Central venous access is necessary in a multitude of clinical situations, including vascular access, vasopressor and caustic medication delivery, central venous pressure monitoring, volume resuscitation, total parental nutrition, hemodialysis, and frequent phlebotomy. There are three veins in the body that are accessed for central venous cannulation: the internal jugular, the subclavian, and the femoral. Each of these vessels has distinct advantages and disadvantages with unique anatomical considerations. Femoral vein cannulation can be easily performed both under ultrasound guidance and using the surface landmarks; therefore, femoral access is often used when emergent placement of a central venous catheter (CVC) is needed (such as in the case of medical codes and trauma resuscitations). In addition, cannulation of the femoral artery allows one to simultaneously perform other procedures needed for stabilization, such as cardiopulmonary resuscitation (CPR) and intubation. Successful placement of a femoral CVC requires working understanding of the target anatomy, access to with procedural ultrasound, and fluidity in the Seldinger technique. Seld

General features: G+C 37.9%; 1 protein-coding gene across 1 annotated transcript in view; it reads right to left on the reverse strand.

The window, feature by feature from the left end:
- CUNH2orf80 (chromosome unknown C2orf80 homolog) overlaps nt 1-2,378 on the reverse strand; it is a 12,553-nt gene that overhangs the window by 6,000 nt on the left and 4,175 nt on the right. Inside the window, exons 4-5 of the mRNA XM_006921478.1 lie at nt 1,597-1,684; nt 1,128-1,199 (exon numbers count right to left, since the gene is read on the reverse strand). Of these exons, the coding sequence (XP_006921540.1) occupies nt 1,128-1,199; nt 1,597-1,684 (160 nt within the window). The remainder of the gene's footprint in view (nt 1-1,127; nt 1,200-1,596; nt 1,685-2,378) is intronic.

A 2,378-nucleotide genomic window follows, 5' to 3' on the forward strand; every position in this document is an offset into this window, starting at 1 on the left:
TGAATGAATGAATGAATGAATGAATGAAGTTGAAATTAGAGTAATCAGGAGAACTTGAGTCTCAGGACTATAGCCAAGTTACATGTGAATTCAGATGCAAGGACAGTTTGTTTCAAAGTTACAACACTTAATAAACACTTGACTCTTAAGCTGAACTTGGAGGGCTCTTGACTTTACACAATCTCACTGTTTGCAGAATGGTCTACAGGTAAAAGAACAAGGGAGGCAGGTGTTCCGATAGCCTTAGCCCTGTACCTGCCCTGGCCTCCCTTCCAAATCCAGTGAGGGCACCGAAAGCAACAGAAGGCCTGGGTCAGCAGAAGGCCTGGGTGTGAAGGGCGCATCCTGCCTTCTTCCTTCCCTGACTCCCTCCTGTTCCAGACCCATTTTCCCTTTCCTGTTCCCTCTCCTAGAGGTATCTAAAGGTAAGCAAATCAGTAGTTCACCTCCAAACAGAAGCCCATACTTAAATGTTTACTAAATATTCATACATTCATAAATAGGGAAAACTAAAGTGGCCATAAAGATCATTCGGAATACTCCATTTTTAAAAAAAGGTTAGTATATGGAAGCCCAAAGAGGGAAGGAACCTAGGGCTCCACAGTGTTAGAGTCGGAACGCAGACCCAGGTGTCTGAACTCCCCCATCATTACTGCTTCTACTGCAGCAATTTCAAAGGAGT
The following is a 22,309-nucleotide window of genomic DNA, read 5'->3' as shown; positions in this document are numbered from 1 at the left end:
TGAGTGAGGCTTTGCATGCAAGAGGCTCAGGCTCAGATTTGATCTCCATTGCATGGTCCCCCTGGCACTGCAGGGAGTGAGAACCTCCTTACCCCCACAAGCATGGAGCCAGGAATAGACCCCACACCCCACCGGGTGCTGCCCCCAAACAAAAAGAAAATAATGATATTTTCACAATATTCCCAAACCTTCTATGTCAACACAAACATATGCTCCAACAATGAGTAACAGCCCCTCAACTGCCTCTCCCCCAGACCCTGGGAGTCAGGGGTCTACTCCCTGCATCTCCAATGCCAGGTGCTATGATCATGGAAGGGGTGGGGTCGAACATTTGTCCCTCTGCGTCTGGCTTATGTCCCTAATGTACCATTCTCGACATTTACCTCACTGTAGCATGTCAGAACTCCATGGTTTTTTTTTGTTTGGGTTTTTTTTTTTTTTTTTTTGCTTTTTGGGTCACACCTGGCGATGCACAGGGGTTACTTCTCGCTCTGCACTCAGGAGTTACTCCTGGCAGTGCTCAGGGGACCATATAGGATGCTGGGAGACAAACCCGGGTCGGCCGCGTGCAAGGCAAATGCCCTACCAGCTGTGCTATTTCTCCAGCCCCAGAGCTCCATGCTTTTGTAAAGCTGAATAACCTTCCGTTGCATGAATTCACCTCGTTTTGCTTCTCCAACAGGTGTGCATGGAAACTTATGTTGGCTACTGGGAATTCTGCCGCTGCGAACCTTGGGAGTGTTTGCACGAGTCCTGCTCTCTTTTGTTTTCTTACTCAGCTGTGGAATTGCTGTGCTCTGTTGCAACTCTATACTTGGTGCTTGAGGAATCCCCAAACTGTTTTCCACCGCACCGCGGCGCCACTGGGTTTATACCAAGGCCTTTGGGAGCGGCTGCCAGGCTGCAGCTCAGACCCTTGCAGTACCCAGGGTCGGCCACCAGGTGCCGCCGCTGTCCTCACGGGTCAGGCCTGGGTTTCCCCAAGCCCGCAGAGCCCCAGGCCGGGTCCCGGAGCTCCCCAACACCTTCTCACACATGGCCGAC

Emergency Medicine and Critical Care

Peripheral Vascular Exam Using a Continuous Wave Doppler

JoVE 10123

Source: Joseph Donroe, MD, Internal Medicine and Pediatrics, Yale School of Medicine, New Haven, CT

Peripheral vascular disease (PVD) is a common condition affecting older adults and includes disease of the peripheral arteries and veins. While the history and physical exam offer clues to its diagnosis, Doppler ultrasound has become a routine part of the bedside vascular examination. The video titled "The Peripheral Vascular Exam" gave a detailed review of the physical examination of the peripheral arterial and venous systems. This video specifically reviews the bedside assessment of peripheral arterial disease (PAD) and chronic venous insufficiency using a handheld continuous wave Doppler. The handheld Doppler (HHD) is a simple instrument that utilizes continuous transmission and reception of ultrasound (also referred to as continuous wave Doppler) to detect changes in blood velocity as it courses through a vessel. The Doppler probe contains a transmitting element that emits ultrasound and a receiving element that detects ultrasound waves (Figure 1). The emitted ultrasound is reflected off of moving blood and back to the probe at a frequency directly related to the velocity of blood flow. The reflected signal is detected and transduced to an audible sound with a frequen